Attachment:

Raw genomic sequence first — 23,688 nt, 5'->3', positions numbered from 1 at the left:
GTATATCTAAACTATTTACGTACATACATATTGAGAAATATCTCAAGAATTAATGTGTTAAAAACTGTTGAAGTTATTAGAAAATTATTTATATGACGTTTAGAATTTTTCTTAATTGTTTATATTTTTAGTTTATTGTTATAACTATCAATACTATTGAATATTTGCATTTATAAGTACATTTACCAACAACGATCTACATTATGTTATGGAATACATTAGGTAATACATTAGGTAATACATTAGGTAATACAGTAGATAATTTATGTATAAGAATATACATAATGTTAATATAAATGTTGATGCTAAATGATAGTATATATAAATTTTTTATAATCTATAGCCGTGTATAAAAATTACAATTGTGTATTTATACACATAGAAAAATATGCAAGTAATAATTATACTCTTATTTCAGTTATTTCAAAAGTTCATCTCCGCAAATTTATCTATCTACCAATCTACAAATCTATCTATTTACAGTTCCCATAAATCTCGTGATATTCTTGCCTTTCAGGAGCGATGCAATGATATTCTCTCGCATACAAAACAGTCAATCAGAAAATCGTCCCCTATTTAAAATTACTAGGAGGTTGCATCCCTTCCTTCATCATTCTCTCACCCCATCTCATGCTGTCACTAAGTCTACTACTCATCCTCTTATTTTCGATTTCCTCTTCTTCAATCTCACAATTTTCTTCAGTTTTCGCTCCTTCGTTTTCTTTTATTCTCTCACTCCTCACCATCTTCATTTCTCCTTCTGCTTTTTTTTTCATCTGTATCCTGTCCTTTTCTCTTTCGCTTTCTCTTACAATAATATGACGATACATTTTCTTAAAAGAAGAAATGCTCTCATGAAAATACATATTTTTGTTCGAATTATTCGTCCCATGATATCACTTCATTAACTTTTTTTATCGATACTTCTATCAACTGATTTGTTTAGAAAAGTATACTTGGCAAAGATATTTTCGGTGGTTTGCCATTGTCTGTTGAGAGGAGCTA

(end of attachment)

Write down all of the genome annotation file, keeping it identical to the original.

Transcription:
Raw genomic sequence first — 23,688 nt, 5'->3', positions numbered from 1 at the left:
GTATATCTAAACTATTTACGTACATACATATTGAGAAATATCTCAAGAATTAATGTGTTAAAAACTGTTGAAGTTATTAGAAAATTATTTATATGACGTTTAGAATTTTTCTTAATTGTTTATATTTTTAGTTTATTGTTATAACTATCAATACTATTGAATATTTGCATTTATAAGTACATTTACCAACAACGATCTACATTATGTTATGGAATACATTAGGTAATACATTAGGTAATACATTAGGTAATACAGTAGATAATTTATGTATAAGAATATACATAATGTTAATATAAATGTTGATGCTAAATGATAGTATATATAAATTTTTTATAATCTATAGCCGTGTATAAAAATTACAATTGTGTATTTATACACATAGAAAAATATGCAAGTAATAATTATACTCTTATTTCAGTTATTTCAAAAGTTCATCTCCGCAAATTTATCTATCTACCAATCTACAAATCTATCTATTTACAGTTCCCATAAATCTCGTGATATTCTTGCCTTTCAGGAGCGATGCAATGATATTCTCTCGCATACAAAACAGTCAATCAGAAAATCGTCCCCTATTTAAAATTACTAGGAGGTTGCATCCCTTCCTTCATCATTCTCTCACCCCATCTCATGCTGTCACTAAGTCTACTACTCATCCTCTTATTTTCGATTTCCTCTTCTTCAATCTCACAATTTTCTTCAGTTTTCGCTCCTTCGTTTTCTTTTATTCTCTCACTCCTCACCATCTTCATTTCTCCTTCTGCTTTTTTTTTCATCTGTATCCTGTCCTTTTCTCTTTCGCTTTCTCTTACAATAATATGACGATACATTTTCTTAAAAGAAGAAATGCTCTCATGAAAATACATATTTTTGTTCGAATTATTCGTCCCATGATATCACTTCATTAACTTTTTTTATCGATACTTCTATCAACTGATTTGTTTAGAAAAGTATACTTGGCAAAGATATTTTCGGTGGTTTGCCATTGTCTGTTGAGAGGAGCTA